On the flip side, the Raptors management will clearly be keeping an eye on Siakam’s Playoff performance. Masai Ujiri handed Spicy P a massive contract extension last year, cementing him as the franchise cornerstone of the team. He’ll be expected to lead the younger generation of Raptors along with Fred VanVleet and Norman Powell to title contention. It makes sense: Toronto has historically not been able to retain their star players (see: Leonard, Kawhi and Carter, Vince) or get a cornerstone in the first place. Locking up a player who has great potential to be the face of the franchise is an absolute must for the Raptors.
At the same time, this is Masai we’re talking about. He’s one of the patron gods of fleecing other teams in crazy trades. And more importantly, he’s willing to trade anyone and everyone if he feels that the player is underperforming. This is a man who traded literally the only franchise player to stay loyal to the Raptors to get Kawhi. If Siakam can’t parlay his talents into Playoff success, his Raptors tenure might end up as a retelling of The Ballad of DeMar DeRozan.
Obviously, it would be delusional for Ujiri to shop off Siakam if the latter has a bad Playoff run this year. Horrendous as he was in the post-season, DeRozan still got a good four or five years before the Raptors GM decided enough was enough. But first impressions matter a lot, and a stellar title defense could cement Spicy P’s status as the face of the franchise this early into his new contract.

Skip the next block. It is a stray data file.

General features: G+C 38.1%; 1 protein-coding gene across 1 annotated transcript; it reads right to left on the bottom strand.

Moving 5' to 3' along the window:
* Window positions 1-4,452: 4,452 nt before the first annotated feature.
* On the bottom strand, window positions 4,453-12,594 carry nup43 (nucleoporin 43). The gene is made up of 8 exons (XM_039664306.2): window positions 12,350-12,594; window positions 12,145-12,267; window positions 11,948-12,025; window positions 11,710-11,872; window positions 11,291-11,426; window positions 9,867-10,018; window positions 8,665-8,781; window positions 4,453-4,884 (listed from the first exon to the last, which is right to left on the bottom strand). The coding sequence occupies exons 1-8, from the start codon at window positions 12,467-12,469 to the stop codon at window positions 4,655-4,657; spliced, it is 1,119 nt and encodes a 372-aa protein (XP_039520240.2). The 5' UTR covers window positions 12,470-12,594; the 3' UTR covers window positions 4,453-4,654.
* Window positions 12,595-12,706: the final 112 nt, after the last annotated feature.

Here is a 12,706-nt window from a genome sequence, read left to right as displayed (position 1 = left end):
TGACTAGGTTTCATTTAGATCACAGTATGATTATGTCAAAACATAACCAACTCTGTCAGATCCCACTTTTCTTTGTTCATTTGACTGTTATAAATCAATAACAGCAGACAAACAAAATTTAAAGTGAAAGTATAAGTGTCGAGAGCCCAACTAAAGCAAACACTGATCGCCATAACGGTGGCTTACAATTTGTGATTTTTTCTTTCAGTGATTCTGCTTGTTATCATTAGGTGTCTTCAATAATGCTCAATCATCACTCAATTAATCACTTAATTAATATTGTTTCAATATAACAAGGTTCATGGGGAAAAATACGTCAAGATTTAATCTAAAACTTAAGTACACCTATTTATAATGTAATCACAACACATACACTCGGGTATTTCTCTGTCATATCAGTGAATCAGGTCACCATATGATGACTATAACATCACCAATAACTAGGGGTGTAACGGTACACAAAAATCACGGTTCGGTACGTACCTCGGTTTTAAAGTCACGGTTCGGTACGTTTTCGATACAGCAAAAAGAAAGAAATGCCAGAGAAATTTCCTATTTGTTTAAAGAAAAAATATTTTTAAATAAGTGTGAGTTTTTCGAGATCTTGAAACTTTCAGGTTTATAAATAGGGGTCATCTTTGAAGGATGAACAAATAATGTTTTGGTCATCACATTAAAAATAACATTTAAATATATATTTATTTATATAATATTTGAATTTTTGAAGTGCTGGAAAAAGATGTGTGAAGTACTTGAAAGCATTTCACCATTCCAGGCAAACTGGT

At the start of the season, everyone expected the Toronto Raptors to roll over in the absence of Leonard. And frankly, as a Raptors fan, I was worried a bit myself. This would be Siakam’s first time leading a championship-caliber squad. I expected him to have at least have some growing pains, or worse, completely flop and thrash around.
But Spicy P sees all of our flimsy expectations and laughs at them. People expected him to be just an energy guy off the bench his entire career. He destroyed that. People expected him to shrink under the bright lights of the Playoffs last year. He didn’t, shining nearly as bright as Leonard in their Finals run.
And yet, here we are, with experts expecting Siakam and the Raptors to not be as competitive as they were during their title run last season. If the last few years taught should have taught us something about Spicy P, it’s that he doesn’t give a single damn about our expectations.
So go ahead, count out Pascal Siakam. Forget about him, disregard everything he’s ever accomplished. That’ll just make his victories taste even sweeter – or rather, spicier.